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Fourth Quarter 2008 Review ASSET MANAGEMENT

An Economic and Market Commentary By Michael Obuchowski, Ph.D.

Managing Director, Chief Investment Officer and Director of Research

Michael Obuchowski, Ph.D. Managing Director, Chief Investment Officer and Director of Research

The 2008 stock market plunge continued during the last quarter of the year, driving prices lower across all equity asset classes. Despite a decreasing rate of stock market decline during the quarter, the cumulative losses for the quarter eclipsed any of the three month periods in recent history. The Russell 1000 Growth and the S&P500 fell below their 2002 post dot-com bubble trough, the Dow Jones Industrial Average fell below 8000 for the first time in five years, while treasury prices rallied in the biggest advance in over 25 years. The Russell 1000 Growth posted four months of consecutive declines, the most since its start in 1979, finally ending the year with a 38.44% decline, despite a 1.81% gain in December. The economy lost 524,000 jobs in the month of December alone, bringing the year to date number of jobs lost to more than 2.6 million. The unemployment rate reached 7.2% by the end of December, increasing from 6.7% in November. Job losses triggered a collapse in consumer confidence which in turn caused retail sales to plunge. Many well known companies fell to the decades’ lows. The price of General Motors, once the world’s largest automaker, tumbled to the level of 1943. Citigroup, until very recently the world’s largest financial services corporation, fell to an eighteen-year low. Goldman Sachs fell below its 1999 IPO price. Circuit City filed for bankruptcy after 55 years in business.

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Expected recovery in corporate earnings proved elusive. Any of the estimates prepared at the end of Q3 proved to be far too optimistic, with demand and earnings falling off the cliff during the quarter, driven primarily by the financial sector and auto manufacturing. In the beginning of 2008, financial companies represented 17.6% of the S&P500 Index. After a nearly 60% slide in share prices and $1 trillion in mortgage related losses globally, the financial sector slipped to 13.3%, behind technology, energy and health care. Reacting to the spreading economic malaise, the governments around the world instituted coordinated rate cuts and a large number of programs designed to prop up the global financial system. In the US we have witnessed an unprecedented growth in such programs during 2008. Those programs began in December of 2007 with the introduction of Federal Reserve’s Term Auction Facility (TAF) and proliferated towards the end of last year. They currently include the Money Market Investor Funding Facility (MMIFF), designed to improve liquidity within the commercial paper market; the Commercial Paper Funding Facility (CPFF) designed to facilitate the placement of traditional commercial paper; the Term Asset-Backed Securities Loan Facility (TALF) designed to increase credit availability and support economic activity; the Troubled Asset Relief Program (TARP), originally designed to buy problem assets from the financial community but then redirected to injecting capital directly into the financial sector that eventually became a pool of assets to be applied as needed (e.g., to help the automakers after Congress failed to act). During the fourth quarter, the Federal Reserve also relied on its standard monetary policy tool, cutting the Fed Funds rate from 2 to 1.5% on October 6th, 1.5% to 1% on October 29th and from 1% to a range of 0.0% to 0.25% on December 16th. In addition, the Fed entered a phase of “quantitative easing”, increasing the size of its balance sheet , announcing a plan to buy $100 billion of Government Sponsored Enterprise (GSE) direct debt and up to $500 billion of GSE mortgage-backed debt. In addition, the Fed has suggested that it will consider buying longerterm US Treasury securities.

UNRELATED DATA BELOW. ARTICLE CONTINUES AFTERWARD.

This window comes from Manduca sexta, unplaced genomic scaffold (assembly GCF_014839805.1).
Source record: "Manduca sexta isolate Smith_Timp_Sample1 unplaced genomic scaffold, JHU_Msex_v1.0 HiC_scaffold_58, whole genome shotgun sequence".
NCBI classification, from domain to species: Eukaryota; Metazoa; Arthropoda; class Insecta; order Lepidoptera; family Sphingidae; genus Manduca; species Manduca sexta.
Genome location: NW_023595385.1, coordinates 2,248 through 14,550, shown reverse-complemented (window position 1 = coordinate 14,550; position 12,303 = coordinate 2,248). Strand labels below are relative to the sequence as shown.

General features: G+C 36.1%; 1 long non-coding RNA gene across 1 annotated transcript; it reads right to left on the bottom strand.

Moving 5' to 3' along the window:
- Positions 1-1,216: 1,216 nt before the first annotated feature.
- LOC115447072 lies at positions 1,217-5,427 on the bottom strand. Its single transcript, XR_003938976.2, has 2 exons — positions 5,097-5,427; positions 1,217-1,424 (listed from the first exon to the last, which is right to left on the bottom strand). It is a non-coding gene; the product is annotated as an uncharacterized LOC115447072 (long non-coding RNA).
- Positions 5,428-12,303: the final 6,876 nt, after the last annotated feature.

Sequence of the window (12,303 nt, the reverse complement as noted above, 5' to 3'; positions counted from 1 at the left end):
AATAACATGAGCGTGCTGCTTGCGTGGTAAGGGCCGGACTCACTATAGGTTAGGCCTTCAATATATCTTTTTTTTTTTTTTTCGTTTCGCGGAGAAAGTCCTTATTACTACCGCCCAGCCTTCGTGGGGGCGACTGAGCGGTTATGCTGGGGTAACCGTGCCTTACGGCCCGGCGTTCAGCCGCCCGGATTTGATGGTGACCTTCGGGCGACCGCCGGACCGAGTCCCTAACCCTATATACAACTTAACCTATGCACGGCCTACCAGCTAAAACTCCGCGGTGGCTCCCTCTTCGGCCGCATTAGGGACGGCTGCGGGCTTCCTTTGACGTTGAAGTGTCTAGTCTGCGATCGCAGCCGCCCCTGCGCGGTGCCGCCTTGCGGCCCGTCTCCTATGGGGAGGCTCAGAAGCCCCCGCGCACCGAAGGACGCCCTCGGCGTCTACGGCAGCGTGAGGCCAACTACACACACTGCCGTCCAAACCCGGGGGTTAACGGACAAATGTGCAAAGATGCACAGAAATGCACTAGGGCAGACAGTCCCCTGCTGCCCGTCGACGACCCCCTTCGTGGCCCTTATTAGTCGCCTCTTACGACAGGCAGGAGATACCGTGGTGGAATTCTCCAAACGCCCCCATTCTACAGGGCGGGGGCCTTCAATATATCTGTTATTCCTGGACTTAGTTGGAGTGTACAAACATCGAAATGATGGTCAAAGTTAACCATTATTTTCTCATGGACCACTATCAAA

As dreary as the economic environment was during the quarter, there were some signs of hope. The decline in equity markets moderated during the quarter, with several indices recording a positive return for December. The country elected a new President and the new administration plans on implementing a fiscal stimulus plan as large as $850 billion. The liquidity programs implemented by the Fed and the US Treasury, together with the drastic cuts in short-term interest rates were signs that policy makers were willing to do whatever it takes to address the economy’s problems. At some point, all these measures will stimulate economic growth. Before economic growth can resume, the credit markets have to start responding to government measures. Until these markets begin to once again function effectively, none of the government efforts will have their desired effect of increasing liquidity and credit availability to consumers and corporations. One of the best measures of credit markets health is the TED Spread. The TED Spread represents the difference between the LIBOR (London Inter Bank Offered Rate) and the Three Month T-Bill rate. The TED Spread is a measure of liquidity and is frequently used as a measure of credit risk. The T-Bills traditionally represent a risk free rate. The LIBOR represents the perception of counterparty risk among financial lenders. Although the TED Spread fluctuates over time, it tends to be much larger during times of financial stress. The size of the TED Spread is measured in basis points and, over time, is typically close to 50 basis points. In times of stress in the financial system banks and other financial institutions don’t want to lend to each other as they are not sure they will be repaid. When that happens, the TED Spread will grow from it usual range. When the markets calm down, the TED Spread should return to its historical range. Looking at the TED Spread chart provides a good idea of where we are in the financial crisis (or at least what the perceptions of financial institutions are of each other). Chart 1 presents weekly US 3 Month T-Bill and LIBOR rates from 1/4/1985 until 12/31/2008. Despite the changes in interest rates over time, the average spread was 0.58, with a median of